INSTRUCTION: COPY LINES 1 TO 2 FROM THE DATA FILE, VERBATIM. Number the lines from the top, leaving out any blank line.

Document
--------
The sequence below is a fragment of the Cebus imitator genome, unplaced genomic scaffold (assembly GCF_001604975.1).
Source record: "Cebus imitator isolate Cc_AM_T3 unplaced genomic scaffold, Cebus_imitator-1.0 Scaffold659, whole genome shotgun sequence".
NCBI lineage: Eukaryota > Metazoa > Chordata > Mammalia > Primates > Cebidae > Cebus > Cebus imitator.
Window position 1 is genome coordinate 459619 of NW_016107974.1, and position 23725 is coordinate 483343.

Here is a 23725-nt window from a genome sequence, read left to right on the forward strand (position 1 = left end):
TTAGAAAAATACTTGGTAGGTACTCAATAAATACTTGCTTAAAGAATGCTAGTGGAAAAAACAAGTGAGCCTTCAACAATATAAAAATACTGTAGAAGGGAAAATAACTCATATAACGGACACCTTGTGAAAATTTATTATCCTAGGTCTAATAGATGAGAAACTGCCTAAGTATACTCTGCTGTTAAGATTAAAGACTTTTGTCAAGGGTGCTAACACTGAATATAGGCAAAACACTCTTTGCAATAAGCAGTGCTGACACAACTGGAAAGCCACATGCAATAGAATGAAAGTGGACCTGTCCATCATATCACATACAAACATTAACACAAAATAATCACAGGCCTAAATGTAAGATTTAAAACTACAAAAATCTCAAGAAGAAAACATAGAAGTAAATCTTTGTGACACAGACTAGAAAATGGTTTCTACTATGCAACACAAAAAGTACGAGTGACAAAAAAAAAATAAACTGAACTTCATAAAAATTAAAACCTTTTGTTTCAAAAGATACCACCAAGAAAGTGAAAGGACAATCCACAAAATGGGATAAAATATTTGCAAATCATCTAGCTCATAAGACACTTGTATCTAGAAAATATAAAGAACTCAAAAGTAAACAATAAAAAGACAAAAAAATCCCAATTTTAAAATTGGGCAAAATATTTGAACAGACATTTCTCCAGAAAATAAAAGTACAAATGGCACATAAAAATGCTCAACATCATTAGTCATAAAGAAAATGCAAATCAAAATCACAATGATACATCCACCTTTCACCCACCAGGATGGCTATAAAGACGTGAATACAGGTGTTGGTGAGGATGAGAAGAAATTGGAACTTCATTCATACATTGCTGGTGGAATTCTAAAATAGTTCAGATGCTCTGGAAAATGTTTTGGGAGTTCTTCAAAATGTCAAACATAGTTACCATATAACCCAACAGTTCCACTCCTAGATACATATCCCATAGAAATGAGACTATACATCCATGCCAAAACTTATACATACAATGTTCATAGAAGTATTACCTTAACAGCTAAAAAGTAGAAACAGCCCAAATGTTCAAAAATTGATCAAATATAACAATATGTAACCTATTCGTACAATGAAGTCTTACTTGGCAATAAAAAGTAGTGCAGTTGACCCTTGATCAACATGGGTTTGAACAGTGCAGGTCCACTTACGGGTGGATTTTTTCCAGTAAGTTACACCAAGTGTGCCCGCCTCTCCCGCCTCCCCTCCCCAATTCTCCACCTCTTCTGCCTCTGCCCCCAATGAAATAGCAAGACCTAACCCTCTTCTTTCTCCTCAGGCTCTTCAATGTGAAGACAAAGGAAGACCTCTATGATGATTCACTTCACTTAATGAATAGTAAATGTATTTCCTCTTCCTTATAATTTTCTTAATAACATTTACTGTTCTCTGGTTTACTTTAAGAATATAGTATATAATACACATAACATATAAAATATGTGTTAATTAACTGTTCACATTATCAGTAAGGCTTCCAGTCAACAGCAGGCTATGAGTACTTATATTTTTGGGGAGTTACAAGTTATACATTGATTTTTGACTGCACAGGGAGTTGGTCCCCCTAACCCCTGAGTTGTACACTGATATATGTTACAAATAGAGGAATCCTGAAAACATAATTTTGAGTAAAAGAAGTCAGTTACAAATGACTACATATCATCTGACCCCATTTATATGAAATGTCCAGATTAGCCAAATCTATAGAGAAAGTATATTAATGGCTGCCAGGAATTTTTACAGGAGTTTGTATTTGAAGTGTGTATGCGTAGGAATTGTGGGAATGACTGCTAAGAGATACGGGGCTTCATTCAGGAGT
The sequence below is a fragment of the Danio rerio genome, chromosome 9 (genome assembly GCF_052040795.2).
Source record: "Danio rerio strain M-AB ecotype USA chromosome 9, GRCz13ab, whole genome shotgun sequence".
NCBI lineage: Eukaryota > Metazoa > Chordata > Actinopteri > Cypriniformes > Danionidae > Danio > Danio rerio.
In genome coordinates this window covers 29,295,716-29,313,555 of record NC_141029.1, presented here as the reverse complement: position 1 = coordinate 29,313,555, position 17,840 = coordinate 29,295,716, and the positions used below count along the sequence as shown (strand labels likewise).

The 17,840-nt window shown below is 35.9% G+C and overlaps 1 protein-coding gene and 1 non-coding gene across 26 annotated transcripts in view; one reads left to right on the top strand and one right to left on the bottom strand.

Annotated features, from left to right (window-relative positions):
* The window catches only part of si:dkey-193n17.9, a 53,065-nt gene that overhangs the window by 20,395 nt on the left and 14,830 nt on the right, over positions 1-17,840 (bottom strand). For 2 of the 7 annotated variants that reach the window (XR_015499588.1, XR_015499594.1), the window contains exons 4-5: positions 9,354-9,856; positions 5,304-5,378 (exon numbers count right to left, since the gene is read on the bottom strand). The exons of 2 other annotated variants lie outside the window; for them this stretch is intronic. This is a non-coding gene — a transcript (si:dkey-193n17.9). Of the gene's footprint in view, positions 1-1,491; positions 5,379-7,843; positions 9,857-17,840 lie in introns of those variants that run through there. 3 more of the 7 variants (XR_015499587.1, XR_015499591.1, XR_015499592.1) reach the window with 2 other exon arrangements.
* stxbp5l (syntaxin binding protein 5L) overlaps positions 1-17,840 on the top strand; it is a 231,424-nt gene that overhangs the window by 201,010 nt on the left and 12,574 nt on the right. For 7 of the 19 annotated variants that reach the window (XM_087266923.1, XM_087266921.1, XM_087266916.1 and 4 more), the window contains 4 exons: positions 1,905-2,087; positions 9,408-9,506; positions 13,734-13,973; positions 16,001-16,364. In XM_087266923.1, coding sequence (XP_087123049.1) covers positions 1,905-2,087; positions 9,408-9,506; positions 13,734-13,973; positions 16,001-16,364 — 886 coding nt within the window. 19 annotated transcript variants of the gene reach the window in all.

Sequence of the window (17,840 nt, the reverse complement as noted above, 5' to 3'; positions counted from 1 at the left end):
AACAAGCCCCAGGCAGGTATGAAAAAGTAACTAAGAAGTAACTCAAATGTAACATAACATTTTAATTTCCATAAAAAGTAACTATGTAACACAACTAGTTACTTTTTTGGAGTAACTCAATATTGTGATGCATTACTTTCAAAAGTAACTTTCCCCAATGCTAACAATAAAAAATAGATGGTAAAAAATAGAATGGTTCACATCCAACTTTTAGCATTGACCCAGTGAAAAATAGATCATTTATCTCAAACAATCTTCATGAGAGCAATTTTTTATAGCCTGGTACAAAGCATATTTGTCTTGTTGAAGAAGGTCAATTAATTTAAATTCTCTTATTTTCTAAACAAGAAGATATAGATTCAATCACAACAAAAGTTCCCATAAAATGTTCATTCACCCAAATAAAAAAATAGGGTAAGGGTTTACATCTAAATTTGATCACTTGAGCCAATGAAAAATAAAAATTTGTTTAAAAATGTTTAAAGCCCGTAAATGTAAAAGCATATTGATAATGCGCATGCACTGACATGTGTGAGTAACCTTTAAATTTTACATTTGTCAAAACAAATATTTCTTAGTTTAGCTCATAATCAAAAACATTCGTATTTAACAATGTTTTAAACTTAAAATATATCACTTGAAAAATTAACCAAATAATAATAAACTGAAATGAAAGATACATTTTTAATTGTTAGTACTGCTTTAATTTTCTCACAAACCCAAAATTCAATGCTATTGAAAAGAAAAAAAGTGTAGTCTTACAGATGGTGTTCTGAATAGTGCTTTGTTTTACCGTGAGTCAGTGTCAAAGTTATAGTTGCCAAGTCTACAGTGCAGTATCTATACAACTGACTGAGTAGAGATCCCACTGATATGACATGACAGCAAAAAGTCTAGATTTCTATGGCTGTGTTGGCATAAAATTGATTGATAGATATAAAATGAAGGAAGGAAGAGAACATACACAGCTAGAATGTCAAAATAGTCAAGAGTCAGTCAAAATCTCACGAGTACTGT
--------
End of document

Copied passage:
The sequence below is a fragment of the Cebus imitator genome, unplaced genomic scaffold (assembly GCF_001604975.1).
Source record: "Cebus imitator isolate Cc_AM_T3 unplaced genomic scaffold, Cebus_imitator-1.0 Scaffold659, whole genome shotgun sequence".